Nelson County is currently seeking bids for the construction of Phase 3 of the Blue Ridge Tunnel restoration, County Administrator Steve Carter said at a recent meeting of the Nelson Board of Supervisors.
Phase 3 includes the western trail, western trailhead, and surfacing of the eastern trail between the trailhead and the eastern portal. The work includes clearing, installation of storm water pipe, excavation, installation of aggregate and asphalt concrete, fencing, installation of landscape, and signage. The construction of Phase 3 will represent the completion of the project. Handicapped access will be made by the eastern portal only, with no access from the western side.
Reference to the structure as the Crozet Tunnel is made in recognition of the chief engineer, Claudius Crozet. Virginia Blue Ridge Railroad, a history published in 2015 by Mary E. Lyons, describes the construction of four tunnels including the three “sister” tunnels in Albemarle County. They include, east to west, Greenwood Tunnel, closed since 1944; Brooksville Tunnel, destroyed to make way for I-64; Little Rock Tunnel, which is still in use, and the Blue Ridge Tunnel. All four were part of Crozet’s plan for a seventeen-mile stretch of the Blue Ridge Railroad that would connect Virginia’s coastal east with the isolated west. The Blue Ridge Tunnel, extending nearly a mile long, was a vital link seven hundred feet below the challenging Rockfish Gap. The tunnel was years in the making, beginning before the Civil War in the 1850s and extending through the decade. Lyons identifies the Blue Ridge Tunnel as a “nineteenth century engineering marvel” and “the longest mountain railroad tunnel in the world.” It is identified as a National Historic Civil Engineering Landmark, a recognition shared by the Washington Monument, Statue of Liberty, and the Panama Canal.
The Blue Ridge Tunnel served until the 1940s despite landslides caused by flooding at Afton Depot and the eastern portal. The western end was a softer sandstone and required reinforcement of several brick layers where deterioration was severe. In 1944 the new Blue Ridge Tunnel opened, built with modern equipment and big enough for larger locomotives.
After a long period of disuse, the original tunnel was closed and leased to a gas company for use as a storage facility. Concrete bulkheads were added to seal the opening and use the cavity to store propane gas. It was an unsuccessful effort.
Restoration of the tunnel is now managed by a foundation of interested persons representing Nelson, Augusta, Albemarle Counties, and Waynesboro City. The plan is to provide a hiking trail, described as a greenway, on both sides of Rockfish Gap that connects the Shenandoah and Rockfish Valleys. Funding for the plan was acquired from the Virginia Department of Transportation (VDOT) through the Federal Highway Administration and the Commonwealth Trans-portation Board. Supplemental funds from the non-profit Crozet Blue Ridge Tunnel Foundation assisted Nelson County in the purchase of the adjacent property near the eastern portal from Bruce Tyler, Esquire for the parking area and fencing.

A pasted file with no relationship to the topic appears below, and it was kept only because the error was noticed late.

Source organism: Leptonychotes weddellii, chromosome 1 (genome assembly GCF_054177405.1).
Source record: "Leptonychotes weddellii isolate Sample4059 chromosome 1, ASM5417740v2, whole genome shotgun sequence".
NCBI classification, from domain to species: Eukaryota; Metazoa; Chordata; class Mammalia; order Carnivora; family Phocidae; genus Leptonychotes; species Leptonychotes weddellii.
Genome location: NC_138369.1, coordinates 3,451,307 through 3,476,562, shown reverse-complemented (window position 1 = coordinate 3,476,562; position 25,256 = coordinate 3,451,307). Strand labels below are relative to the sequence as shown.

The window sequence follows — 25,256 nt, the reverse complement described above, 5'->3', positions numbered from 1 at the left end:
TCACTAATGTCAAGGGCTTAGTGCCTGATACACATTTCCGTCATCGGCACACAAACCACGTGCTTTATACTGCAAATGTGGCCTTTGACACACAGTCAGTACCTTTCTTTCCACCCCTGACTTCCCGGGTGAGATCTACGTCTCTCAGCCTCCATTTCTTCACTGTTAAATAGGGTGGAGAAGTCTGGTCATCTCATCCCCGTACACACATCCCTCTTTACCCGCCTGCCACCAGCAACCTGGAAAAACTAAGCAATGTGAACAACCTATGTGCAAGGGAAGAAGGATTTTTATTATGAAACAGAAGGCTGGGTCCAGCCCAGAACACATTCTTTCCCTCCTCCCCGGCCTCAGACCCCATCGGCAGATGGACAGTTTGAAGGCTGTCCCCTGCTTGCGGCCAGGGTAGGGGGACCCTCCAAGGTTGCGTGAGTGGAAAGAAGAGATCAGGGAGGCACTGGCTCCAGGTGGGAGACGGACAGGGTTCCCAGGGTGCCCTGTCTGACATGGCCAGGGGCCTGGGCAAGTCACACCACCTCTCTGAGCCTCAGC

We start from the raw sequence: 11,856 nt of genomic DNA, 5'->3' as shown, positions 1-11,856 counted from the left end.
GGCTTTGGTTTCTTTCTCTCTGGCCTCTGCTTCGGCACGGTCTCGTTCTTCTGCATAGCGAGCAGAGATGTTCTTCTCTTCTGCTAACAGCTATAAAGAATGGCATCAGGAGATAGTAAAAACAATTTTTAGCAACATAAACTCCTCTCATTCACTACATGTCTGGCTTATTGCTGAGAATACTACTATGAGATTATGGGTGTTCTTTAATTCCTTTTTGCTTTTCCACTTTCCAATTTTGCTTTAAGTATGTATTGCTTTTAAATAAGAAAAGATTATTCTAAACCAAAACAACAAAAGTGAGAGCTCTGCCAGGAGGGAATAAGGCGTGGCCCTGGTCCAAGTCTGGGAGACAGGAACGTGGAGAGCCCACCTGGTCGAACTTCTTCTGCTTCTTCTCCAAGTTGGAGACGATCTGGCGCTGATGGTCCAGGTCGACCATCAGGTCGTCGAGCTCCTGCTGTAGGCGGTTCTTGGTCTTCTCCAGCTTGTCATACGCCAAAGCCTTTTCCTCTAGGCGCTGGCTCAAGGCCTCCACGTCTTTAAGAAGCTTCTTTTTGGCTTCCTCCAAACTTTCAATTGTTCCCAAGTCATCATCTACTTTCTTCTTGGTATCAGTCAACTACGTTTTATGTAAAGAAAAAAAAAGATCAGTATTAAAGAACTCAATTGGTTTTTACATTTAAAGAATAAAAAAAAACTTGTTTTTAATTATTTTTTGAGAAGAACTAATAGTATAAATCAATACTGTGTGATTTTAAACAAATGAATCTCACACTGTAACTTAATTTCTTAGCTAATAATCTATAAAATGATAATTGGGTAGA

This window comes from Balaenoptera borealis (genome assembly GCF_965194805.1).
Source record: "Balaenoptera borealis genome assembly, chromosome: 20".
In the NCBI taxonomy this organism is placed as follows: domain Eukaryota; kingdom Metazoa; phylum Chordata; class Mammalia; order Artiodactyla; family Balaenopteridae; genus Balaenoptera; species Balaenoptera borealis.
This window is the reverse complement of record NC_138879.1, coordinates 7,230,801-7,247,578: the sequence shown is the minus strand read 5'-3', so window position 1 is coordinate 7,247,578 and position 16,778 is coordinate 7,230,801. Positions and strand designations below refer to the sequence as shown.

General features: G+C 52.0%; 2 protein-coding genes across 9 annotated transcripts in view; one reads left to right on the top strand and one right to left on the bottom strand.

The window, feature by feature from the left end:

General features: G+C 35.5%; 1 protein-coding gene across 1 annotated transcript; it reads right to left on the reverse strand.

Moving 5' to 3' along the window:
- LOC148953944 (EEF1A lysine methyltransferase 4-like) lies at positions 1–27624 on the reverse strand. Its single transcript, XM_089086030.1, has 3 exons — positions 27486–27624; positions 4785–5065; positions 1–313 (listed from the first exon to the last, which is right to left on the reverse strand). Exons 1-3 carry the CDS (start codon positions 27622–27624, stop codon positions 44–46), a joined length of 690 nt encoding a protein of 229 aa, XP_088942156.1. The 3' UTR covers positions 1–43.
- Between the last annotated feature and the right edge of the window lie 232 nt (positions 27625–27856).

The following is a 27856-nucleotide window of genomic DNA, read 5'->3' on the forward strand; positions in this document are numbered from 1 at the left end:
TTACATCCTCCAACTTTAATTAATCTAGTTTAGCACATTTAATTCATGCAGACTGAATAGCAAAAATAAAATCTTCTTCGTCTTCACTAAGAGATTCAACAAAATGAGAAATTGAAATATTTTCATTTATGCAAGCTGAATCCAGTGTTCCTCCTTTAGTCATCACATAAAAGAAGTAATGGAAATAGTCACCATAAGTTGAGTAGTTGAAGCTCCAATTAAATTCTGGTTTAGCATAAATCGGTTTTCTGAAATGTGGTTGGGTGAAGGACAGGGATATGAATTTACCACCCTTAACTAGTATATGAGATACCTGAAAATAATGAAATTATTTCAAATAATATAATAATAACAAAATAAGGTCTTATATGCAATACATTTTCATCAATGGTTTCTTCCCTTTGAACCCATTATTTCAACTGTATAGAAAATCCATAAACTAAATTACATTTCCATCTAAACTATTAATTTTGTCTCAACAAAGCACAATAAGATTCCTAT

The tunnel itself was donated to Nelson County by the CRX Railroad and sits at the convergence of Shenandoah National Park’s Skyline Drive and the Blue Ridge Parkway. The area includes the Appalachian Trail and U.S. Bicycle Route 76. Both Route 250 and the I-64 pass over the tunnel at Rockfish Gap.
The planned restoration of the tunnel has been underway in stages. Phase 1, completed in June 2015, included the eastern portal and entrance approach with a parking area. Some guided tours were offered to the public at the time Phase 1 finished. When Phase 2 began, the area was closed again with emphasis on no trespassing by county officials. The site required heavy blasting to remove the massive bulkheads and posed a danger to visitors.
Alan Hale, a former long-time Nelson supervisor and Tunnel Foundation board member, has been working on the project since 2006. Hale expressed his dismay at vandals who continued to plague the restoration effort. Part of Phase Two required the challenging and expensive removal of many sprayed markings. Currently drainage ditches are being reworked toward the eastern portal, which is fifty-seven feet lower than the western end. Flooding from the slope makes the drainage work an imperative to complete the gravel trail through the tunnel.
With Phase 3, the western tunnel portal and easement in Augusta County could connect the regional efforts of Waynesboro City. Dwayne Jones, Director of Waynesboro Parks and Recreation Department, describes the beginning development of “Sunset Park” near Route 250 that will eventually have a hiking connector on the Augusta side of the road. It is on the site of the old municipal “dump” that, after being capped in 2003, is to be reclaimed as green space with trails for mountain bikers and hikers. The trails would run through the woods at Rt. 250 to the city limits of Waynesboro. “By connecting the trail leading to the tunnel and increasing a three-mile trip to six miles, the park is more likely to be attractive to those coming from distance points,” Jones said. The city planners are looking for a regional effort to begin construction on the park in Spring 2020 and to open in the fall of the same year.
The planned final completion date for the Blue Ridge Tunnel Rehabilitation & Trail Project is currently April 2020. Meanwhile it is a No Trespass area. Work remains, however, beyond the Phase 3 completion. The replacement of extensive brickwork inside the west portal will be needed but is unfunded. Tax-deductible contributions are welcome. The Claudius Crozet Blue Ridge Tunnel Foundation is a 501(c)(3) non-profit foundation. More information on this historic project is available at blueridgetunnel.org.